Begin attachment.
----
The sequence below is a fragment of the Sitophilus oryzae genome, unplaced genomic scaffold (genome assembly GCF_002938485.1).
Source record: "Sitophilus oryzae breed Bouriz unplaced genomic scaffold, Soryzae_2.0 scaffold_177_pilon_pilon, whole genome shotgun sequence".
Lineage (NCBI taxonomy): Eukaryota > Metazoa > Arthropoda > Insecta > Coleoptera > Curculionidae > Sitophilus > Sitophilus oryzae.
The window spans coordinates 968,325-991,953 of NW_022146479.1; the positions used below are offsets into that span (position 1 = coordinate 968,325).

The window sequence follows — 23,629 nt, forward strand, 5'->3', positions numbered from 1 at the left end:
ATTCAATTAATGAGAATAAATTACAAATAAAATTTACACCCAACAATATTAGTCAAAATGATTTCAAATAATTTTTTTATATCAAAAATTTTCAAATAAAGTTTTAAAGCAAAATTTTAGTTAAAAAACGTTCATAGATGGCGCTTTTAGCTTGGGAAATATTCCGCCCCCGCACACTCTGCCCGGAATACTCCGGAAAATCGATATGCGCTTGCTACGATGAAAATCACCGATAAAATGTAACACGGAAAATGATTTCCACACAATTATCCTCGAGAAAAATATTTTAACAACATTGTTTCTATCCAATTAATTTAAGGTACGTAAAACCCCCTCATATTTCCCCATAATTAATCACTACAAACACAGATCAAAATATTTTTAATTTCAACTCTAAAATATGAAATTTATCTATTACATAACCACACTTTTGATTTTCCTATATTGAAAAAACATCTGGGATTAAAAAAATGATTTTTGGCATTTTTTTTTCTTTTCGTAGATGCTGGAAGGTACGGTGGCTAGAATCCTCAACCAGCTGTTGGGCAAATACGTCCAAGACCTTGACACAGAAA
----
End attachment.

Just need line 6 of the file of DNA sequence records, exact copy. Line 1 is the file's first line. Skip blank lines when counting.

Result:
ATTCAATTAATGAGAATAAATTACAAATAAAATTTACACCCAACAATATTAGTCAAAATGATTTCAAATAATTTTTTTATATCAAAAATTTTCAAATAAAGTTTTAAAGCAAAATTTTAGTTAAAAAACGTTCATAGATGGCGCTTTTAGCTTGGGAAATATTCCGCCCCCGCACACTCTGCCCGGAATACTCCGGAAAATCGATATGCGCTTGCTACGATGAAAATCACCGATAAAATGTAACACGGAAAATGATTTCCACACAATTATCCTCGAGAAAAATATTTTAACAACATTGTTTCTATCCAATTAATTTAAGGTACGTAAAACCCCCTCATATTTCCCCATAATTAATCACTACAAACACAGATCAAAATATTTTTAATTTCAACTCTAAAATATGAAATTTATCTATTACATAACCACACTTTTGATTTTCCTATATTGAAAAAACATCTGGGATTAAAAAAATGATTTTTGGCATTTTTTTTTCTTTTCGTAGATGCTGGAAGGTACGGTGGCTAGAATCCTCAACCAGCTGTTGGGCAAATACGTCCAAGACCTTGACACAGAAA